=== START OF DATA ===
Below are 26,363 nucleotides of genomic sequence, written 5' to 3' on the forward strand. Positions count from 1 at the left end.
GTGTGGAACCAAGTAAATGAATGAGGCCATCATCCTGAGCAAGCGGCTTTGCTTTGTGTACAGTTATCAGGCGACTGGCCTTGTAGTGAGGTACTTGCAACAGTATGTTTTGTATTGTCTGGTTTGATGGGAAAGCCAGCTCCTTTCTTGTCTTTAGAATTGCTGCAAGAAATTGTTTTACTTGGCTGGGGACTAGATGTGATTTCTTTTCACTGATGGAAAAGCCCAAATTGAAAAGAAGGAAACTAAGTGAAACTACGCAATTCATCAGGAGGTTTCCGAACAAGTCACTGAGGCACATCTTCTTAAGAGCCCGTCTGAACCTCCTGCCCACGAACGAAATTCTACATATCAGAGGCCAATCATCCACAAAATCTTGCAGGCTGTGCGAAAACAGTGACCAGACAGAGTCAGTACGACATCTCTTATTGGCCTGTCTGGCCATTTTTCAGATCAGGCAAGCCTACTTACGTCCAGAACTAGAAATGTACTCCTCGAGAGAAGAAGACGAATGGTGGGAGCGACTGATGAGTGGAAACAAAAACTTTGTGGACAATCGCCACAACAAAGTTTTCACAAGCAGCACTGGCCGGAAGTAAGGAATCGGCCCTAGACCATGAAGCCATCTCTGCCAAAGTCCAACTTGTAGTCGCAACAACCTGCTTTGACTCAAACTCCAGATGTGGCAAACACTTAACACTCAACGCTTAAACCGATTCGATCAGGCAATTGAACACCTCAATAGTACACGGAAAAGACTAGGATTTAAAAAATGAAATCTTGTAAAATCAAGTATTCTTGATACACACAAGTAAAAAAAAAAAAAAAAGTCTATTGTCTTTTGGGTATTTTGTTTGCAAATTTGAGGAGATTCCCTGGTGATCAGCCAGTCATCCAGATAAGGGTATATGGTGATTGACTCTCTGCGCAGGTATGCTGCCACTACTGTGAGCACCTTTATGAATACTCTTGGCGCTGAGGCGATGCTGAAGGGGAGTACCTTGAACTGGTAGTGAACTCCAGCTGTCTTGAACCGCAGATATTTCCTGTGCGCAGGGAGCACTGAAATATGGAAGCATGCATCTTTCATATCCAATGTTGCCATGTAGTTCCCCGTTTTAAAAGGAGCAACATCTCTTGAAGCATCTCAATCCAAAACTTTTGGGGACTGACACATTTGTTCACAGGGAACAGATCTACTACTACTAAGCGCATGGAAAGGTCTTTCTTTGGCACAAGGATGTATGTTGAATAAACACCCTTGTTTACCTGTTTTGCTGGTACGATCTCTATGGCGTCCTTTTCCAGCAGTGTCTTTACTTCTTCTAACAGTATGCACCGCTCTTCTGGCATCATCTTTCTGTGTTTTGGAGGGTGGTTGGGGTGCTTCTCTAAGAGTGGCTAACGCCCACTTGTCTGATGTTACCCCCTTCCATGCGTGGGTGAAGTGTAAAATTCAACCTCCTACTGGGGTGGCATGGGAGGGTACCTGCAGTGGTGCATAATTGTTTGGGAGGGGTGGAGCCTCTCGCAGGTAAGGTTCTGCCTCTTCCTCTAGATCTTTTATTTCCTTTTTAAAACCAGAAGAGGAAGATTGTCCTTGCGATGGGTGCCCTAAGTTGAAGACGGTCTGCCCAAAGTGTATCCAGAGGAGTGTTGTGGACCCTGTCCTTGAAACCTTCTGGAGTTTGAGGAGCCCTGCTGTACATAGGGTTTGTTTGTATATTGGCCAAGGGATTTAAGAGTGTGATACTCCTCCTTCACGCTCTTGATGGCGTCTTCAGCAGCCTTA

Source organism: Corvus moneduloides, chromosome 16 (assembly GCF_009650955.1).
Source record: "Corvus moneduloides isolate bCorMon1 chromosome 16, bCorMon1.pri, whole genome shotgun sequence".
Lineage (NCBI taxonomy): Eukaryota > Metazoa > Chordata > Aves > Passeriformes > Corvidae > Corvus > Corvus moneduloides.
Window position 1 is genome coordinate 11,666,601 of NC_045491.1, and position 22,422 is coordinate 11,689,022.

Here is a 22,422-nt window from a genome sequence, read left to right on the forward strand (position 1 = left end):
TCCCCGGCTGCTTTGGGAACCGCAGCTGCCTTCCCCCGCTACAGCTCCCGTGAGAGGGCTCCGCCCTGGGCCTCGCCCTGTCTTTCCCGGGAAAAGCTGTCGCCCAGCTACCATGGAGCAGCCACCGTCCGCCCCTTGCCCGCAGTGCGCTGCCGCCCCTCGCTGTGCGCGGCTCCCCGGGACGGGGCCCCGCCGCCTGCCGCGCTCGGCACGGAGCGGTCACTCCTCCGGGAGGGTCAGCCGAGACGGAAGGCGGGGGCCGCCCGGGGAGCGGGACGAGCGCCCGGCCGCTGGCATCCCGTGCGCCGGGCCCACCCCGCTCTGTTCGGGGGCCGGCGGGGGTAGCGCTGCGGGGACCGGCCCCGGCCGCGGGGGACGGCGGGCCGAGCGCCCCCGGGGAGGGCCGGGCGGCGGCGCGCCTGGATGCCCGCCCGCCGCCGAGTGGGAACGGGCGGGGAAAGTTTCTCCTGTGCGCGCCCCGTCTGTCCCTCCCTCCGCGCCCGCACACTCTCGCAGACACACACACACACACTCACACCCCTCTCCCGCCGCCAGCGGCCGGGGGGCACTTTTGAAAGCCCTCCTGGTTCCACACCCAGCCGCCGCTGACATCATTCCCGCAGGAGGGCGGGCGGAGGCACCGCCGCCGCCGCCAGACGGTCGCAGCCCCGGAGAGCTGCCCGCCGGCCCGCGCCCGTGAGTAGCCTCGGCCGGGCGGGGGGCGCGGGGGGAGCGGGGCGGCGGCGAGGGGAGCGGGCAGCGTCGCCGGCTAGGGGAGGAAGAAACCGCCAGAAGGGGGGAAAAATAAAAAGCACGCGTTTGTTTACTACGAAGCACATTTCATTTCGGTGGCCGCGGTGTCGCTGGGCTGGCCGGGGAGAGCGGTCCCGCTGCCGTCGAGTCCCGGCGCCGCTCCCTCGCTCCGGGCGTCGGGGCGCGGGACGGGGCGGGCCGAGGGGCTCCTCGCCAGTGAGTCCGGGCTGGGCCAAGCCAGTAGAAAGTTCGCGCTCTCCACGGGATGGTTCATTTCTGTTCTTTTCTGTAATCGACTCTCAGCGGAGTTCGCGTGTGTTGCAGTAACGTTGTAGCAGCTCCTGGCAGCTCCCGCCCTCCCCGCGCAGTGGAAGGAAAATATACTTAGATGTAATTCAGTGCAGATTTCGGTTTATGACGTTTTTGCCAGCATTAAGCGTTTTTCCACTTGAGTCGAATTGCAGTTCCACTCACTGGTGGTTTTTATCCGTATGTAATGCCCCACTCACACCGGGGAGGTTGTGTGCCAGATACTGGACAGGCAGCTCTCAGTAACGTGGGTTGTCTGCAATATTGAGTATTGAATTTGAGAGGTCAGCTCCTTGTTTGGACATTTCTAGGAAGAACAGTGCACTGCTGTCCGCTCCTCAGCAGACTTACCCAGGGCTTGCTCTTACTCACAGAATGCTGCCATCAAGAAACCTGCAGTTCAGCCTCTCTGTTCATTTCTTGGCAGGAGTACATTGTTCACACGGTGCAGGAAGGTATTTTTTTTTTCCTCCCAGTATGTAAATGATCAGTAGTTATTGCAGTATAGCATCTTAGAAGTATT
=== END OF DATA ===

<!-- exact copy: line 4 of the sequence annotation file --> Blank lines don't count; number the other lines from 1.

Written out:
Source record: "Corvus moneduloides isolate bCorMon1 chromosome 16, bCorMon1.pri, whole genome shotgun sequence".